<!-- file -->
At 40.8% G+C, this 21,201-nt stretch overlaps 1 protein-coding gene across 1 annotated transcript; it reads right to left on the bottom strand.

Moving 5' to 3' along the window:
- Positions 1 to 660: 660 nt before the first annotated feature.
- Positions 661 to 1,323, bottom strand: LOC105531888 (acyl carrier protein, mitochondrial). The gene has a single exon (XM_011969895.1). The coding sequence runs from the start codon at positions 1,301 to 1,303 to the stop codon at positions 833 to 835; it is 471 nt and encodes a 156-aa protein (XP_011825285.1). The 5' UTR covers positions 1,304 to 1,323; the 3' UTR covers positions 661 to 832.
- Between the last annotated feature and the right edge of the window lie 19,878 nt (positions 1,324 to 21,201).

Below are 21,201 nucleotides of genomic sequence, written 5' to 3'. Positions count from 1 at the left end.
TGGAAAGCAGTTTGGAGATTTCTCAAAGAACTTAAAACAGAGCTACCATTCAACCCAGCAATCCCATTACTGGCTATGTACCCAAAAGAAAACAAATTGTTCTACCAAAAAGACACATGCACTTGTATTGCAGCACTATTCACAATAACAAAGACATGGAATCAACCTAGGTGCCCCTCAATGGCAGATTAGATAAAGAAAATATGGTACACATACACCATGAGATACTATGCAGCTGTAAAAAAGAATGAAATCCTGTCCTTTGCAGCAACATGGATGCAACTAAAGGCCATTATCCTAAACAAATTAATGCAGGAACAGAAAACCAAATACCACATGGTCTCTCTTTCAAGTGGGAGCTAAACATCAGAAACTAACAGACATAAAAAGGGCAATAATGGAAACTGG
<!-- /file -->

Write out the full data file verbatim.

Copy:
At 40.8% G+C, this 21,201-nt stretch overlaps 1 protein-coding gene across 1 annotated transcript; it reads right to left on the bottom strand.

Moving 5' to 3' along the window:
- Positions 1 to 660: 660 nt before the first annotated feature.
- Positions 661 to 1,323, bottom strand: LOC105531888 (acyl carrier protein, mitochondrial). The gene has a single exon (XM_011969895.1). The coding sequence runs from the start codon at positions 1,301 to 1,303 to the stop codon at positions 833 to 835; it is 471 nt and encodes a 156-aa protein (XP_011825285.1). The 5' UTR covers positions 1,304 to 1,323; the 3' UTR covers positions 661 to 832.
- Between the last annotated feature and the right edge of the window lie 19,878 nt (positions 1,324 to 21,201).

Below are 21,201 nucleotides of genomic sequence, written 5' to 3'. Positions count from 1 at the left end.
TGGAAAGCAGTTTGGAGATTTCTCAAAGAACTTAAAACAGAGCTACCATTCAACCCAGCAATCCCATTACTGGCTATGTACCCAAAAGAAAACAAATTGTTCTACCAAAAAGACACATGCACTTGTATTGCAGCACTATTCACAATAACAAAGACATGGAATCAACCTAGGTGCCCCTCAATGGCAGATTAGATAAAGAAAATATGGTACACATACACCATGAGATACTATGCAGCTGTAAAAAAGAATGAAATCCTGTCCTTTGCAGCAACATGGATGCAACTAAAGGCCATTATCCTAAACAAATTAATGCAGGAACAGAAAACCAAATACCACATGGTCTCTCTTTCAAGTGGGAGCTAAACATCAGAAACTAACAGACATAAAAAGGGCAATAATGGAAACTGG